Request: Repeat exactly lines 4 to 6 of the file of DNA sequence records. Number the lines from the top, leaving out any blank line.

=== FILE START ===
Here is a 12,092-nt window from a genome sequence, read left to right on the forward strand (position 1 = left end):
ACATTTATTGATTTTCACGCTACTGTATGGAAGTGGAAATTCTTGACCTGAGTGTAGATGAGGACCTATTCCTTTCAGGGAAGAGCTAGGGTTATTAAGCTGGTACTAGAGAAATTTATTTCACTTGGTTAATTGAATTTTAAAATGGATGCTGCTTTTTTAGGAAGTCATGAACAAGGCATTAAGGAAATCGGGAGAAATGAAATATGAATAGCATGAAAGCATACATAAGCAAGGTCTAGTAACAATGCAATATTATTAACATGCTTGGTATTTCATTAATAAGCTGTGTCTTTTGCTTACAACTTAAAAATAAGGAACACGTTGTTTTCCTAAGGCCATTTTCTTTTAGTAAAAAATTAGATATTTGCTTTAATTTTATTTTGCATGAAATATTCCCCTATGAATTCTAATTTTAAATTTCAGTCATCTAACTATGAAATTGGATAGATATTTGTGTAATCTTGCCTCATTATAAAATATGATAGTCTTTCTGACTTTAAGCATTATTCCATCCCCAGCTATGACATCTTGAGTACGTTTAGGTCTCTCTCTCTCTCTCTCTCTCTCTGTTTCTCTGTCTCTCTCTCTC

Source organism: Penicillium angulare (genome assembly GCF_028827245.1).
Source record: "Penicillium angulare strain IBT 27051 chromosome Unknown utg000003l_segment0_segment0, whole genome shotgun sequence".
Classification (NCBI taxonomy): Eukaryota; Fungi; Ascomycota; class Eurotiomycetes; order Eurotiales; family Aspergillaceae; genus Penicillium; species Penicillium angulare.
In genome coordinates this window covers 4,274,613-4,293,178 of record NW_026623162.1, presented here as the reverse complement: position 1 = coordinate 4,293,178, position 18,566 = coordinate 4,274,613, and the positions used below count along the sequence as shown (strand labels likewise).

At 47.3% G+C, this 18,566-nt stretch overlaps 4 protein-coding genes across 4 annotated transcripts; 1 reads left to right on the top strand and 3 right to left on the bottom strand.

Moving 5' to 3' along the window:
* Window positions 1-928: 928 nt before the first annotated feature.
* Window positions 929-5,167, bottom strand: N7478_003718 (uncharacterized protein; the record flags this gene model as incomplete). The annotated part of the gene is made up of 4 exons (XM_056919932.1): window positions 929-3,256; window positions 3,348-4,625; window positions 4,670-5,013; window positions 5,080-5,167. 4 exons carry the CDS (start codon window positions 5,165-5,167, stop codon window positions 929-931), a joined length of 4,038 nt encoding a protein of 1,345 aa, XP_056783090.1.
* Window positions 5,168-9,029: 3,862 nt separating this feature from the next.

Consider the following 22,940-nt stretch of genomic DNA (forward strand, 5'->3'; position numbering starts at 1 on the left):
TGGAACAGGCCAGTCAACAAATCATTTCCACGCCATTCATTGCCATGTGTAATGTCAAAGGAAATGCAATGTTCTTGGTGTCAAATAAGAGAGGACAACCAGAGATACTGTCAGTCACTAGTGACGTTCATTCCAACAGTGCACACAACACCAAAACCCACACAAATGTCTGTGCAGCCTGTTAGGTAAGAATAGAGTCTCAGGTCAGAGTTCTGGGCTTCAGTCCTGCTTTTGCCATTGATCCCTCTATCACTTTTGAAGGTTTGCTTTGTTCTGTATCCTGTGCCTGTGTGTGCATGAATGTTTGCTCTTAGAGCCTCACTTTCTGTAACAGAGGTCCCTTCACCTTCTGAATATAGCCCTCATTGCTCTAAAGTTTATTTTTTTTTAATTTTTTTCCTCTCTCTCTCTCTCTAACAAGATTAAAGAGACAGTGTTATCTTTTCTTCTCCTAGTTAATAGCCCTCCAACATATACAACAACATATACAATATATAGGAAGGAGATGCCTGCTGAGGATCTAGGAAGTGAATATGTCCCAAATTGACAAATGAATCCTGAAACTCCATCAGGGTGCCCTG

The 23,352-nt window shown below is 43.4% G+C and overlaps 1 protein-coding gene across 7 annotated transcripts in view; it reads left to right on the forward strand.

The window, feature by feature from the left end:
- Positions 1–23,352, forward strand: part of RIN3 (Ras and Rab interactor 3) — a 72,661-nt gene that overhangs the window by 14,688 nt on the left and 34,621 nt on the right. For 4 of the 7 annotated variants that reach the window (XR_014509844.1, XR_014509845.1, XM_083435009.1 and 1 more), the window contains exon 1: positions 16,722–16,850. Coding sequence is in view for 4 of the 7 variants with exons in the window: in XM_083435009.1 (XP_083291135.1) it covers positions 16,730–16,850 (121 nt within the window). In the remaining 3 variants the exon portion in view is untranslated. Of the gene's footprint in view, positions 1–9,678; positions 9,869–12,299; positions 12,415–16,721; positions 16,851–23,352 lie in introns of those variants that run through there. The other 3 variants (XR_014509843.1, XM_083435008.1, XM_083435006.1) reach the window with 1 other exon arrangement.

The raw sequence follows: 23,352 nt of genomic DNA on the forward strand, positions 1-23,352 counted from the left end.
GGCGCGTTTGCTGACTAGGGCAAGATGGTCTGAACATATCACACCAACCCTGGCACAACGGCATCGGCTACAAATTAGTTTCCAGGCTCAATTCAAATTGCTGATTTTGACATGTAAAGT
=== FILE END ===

Source record: "Penicillium angulare strain IBT 27051 chromosome Unknown utg000003l_segment0_segment0, whole genome shotgun sequence".
Classification (NCBI taxonomy): Eukaryota; Fungi; Ascomycota; class Eurotiomycetes; order Eurotiales; family Aspergillaceae; genus Penicillium; species Penicillium angulare.
In genome coordinates this window covers 4,274,613-4,293,178 of record NW_026623162.1, presented here as the reverse complement: position 1 = coordinate 4,293,178, position 18,566 = coordinate 4,274,613, and the positions used below count along the sequence as shown (strand labels likewise).